Thursday, November 6, 2008

Artist: NeleH

Neleh Sawsiengmongkol

(Helen Spelled Backwards)

Neleh Sawsiengmongkol was born and raised in the Tidewater area of Virginia. Growing up as the daughter of two Filipino immigrant parents, becoming a "starving artist" could not be encouraged. Like most parents of first generation Asian Americans, they had hopes of their children having successful careers in medicine or engineering. Today, Neleh continues to challenge sociocultural pressures, as an "artographist" (artist + photographer), capturing images that create commonalities in a diverse world. Most recently, her talent has been recognized internationally as a nominee of the 2nd annual Photography Masters Cup. She currently resides in Virginia Beach, VA.

The Interview

Do you have a particularly favorite (photo/ painting) you have created and why is it your favorite?

I have lots of favorites. One in mind is of this amazing 16 yr old b-boy doing an elbow freeze. To this day it looks surreal to me. Capturing signature freeze poses of breakers is on my list of favorite things to photograph. The breaker's passion to dance is so intense. When they nail their poses and spins it creates a synergistic moment between me and them in those few seconds resulting in what I feel is a collaborative art project.

What about photography captivated your interest?

It's being able to capture poignant moments to share with others and create images that are able to evoke the imagination of any individual.

What advice would you give to a person interested in becoming a professional photographer?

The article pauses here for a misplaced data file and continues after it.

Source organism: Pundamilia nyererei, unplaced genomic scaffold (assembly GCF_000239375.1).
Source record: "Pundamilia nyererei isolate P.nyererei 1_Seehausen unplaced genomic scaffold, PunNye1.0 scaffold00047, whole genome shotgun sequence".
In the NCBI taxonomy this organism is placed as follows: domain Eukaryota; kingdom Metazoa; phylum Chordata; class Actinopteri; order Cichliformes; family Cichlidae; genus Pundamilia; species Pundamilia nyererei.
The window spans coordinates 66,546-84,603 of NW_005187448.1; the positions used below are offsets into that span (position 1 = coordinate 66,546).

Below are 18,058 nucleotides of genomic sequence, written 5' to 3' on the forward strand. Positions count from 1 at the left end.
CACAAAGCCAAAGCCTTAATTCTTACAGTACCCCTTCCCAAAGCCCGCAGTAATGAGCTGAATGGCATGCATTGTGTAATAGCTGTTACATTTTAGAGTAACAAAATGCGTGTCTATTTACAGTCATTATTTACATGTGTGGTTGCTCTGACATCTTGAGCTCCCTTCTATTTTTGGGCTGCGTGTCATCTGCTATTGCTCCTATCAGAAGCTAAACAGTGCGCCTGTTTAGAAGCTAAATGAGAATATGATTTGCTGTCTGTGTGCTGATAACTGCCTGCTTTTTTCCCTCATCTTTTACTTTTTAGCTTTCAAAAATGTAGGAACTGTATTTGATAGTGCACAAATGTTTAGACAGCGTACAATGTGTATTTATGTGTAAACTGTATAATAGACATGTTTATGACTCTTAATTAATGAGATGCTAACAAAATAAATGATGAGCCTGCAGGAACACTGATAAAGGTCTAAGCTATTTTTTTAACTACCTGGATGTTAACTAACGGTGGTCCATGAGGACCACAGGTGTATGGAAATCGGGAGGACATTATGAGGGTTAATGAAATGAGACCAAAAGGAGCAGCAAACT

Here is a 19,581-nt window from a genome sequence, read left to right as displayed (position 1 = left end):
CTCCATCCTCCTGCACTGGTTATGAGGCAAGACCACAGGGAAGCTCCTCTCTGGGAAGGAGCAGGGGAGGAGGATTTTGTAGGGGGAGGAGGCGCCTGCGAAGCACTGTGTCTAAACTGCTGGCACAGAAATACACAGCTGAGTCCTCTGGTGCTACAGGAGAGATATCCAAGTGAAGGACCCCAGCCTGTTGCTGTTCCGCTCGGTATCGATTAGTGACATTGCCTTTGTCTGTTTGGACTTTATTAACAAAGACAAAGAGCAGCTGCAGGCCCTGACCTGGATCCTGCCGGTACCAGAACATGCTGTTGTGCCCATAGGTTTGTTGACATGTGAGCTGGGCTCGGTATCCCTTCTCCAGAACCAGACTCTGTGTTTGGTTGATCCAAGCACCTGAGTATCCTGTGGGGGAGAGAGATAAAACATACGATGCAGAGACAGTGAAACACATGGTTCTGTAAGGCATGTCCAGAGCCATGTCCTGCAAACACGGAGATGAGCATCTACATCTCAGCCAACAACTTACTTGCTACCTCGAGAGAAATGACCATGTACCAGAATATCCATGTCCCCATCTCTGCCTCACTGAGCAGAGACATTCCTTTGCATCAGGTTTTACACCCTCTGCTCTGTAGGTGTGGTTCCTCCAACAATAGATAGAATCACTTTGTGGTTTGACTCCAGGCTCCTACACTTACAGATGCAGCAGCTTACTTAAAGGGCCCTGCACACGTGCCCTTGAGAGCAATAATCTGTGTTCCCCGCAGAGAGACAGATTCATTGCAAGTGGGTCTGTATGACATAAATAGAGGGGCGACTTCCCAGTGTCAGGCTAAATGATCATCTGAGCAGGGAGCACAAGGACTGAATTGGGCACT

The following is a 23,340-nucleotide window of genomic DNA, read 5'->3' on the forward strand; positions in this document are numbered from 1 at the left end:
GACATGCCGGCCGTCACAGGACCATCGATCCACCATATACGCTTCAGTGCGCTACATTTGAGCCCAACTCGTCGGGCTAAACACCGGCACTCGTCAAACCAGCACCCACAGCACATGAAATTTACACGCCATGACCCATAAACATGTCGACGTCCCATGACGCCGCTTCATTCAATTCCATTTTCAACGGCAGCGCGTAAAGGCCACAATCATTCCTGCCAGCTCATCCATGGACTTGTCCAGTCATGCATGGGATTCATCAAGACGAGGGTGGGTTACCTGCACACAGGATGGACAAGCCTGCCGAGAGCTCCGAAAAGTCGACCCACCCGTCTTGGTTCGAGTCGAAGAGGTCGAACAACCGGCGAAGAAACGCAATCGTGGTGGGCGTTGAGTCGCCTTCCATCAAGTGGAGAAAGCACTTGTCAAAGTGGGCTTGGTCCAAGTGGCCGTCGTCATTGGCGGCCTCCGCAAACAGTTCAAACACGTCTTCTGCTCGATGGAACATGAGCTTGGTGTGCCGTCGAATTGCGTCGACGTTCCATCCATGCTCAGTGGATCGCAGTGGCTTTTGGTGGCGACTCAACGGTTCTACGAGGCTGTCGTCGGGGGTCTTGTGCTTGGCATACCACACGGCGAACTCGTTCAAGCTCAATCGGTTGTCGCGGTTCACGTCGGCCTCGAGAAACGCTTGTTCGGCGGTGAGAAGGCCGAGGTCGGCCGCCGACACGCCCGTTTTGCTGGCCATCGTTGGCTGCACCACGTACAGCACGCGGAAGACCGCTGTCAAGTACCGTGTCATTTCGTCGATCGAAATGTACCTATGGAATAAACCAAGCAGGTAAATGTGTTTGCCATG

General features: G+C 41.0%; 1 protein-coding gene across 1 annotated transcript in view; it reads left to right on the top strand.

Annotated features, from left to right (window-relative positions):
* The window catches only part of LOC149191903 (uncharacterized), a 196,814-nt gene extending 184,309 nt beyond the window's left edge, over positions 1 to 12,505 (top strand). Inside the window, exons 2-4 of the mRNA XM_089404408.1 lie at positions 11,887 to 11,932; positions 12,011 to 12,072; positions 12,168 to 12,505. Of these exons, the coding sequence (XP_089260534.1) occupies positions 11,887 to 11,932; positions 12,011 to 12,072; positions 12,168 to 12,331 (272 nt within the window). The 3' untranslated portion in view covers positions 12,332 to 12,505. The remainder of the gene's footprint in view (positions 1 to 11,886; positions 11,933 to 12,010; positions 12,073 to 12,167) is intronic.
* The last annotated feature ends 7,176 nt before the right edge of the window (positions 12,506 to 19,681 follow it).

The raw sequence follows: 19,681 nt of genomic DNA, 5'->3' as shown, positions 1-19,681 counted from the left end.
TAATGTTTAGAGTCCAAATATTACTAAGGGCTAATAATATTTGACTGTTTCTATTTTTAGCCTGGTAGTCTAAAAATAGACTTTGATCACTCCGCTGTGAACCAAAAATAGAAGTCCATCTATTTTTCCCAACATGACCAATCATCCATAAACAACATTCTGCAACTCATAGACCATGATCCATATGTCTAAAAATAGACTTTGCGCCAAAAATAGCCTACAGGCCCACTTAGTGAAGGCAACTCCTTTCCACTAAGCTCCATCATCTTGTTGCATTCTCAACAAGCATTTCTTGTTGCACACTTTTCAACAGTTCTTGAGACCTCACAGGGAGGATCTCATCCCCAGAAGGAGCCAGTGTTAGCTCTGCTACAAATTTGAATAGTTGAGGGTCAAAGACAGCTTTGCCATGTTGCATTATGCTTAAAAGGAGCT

Don't give up.

How did you start doing photography? How did you start editing? What kind of editing software do you use?

First, I kidnapped my older brother's 110 camera when I was a kid. It made the coolest noise when you had to wind up for the next shot. I brought that thing everywhere. In high school, my first and only dark room experience was during my senior year through a Graphics Communication class. Once college started, I had to put photography and the arts on the back burner to figure out "What do I want to be when I grow up?" to assure my parents that I would have a secure financial future. 10 years later (and a bachelor's degree that I haven't put to use), I bought a Canon 20D, took some basic photography classes at the TCC Visual Arts Center to learn how to edit and it's been heaven since.

Tell us about your experiences getting started as a professional photographer.

It's been both frightening and exciting! I have to admit that one of the hardest things for me to do in this profession is putting a price on my work.

Do you prefer working with digital or film cameras? Why?

Digital. It's convenient.

Can you tell us about your technical process.(camera type/ photo editing programs/).

I use a Canon 20D. Although I have a collection of lenses, my favorites are prime lenses. I prefer to shoot in RAW and I am currently using Photoshop CS2.

Can you tell us about your creative process? How do you find the right subject? Location?